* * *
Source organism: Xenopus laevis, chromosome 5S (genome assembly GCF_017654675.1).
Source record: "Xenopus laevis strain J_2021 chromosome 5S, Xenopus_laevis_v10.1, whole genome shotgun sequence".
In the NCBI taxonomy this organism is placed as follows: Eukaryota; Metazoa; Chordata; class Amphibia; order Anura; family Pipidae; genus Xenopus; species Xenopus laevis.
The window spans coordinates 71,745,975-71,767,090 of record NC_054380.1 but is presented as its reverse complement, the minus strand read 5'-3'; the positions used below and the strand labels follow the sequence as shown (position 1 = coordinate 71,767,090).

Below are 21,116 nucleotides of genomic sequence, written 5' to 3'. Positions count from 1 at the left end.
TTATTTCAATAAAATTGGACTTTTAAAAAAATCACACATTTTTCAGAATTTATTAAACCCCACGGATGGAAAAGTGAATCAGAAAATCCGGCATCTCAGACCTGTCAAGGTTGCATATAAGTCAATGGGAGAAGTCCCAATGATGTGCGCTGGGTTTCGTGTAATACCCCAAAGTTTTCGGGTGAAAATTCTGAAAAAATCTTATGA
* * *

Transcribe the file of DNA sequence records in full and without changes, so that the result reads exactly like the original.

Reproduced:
Source organism: Xenopus laevis, chromosome 5S (genome assembly GCF_017654675.1).
Source record: "Xenopus laevis strain J_2021 chromosome 5S, Xenopus_laevis_v10.1, whole genome shotgun sequence".
In the NCBI taxonomy this organism is placed as follows: Eukaryota; Metazoa; Chordata; class Amphibia; order Anura; family Pipidae; genus Xenopus; species Xenopus laevis.
The window spans coordinates 71,745,975-71,767,090 of record NC_054380.1 but is presented as its reverse complement, the minus strand read 5'-3'; the positions used below and the strand labels follow the sequence as shown (position 1 = coordinate 71,767,090).

Below are 21,116 nucleotides of genomic sequence, written 5' to 3'. Positions count from 1 at the left end.
TTATTTCAATAAAATTGGACTTTTAAAAAAATCACACATTTTTCAGAATTTATTAAACCCCACGGATGGAAAAGTGAATCAGAAAATCCGGCATCTCAGACCTGTCAAGGTTGCATATAAGTCAATGGGAGAAGTCCCAATGATGTGCGCTGGGTTTCGTGTAATACCCCAAAGTTTTCGGGTGAAAATTCTGAAAAAATCTTATGA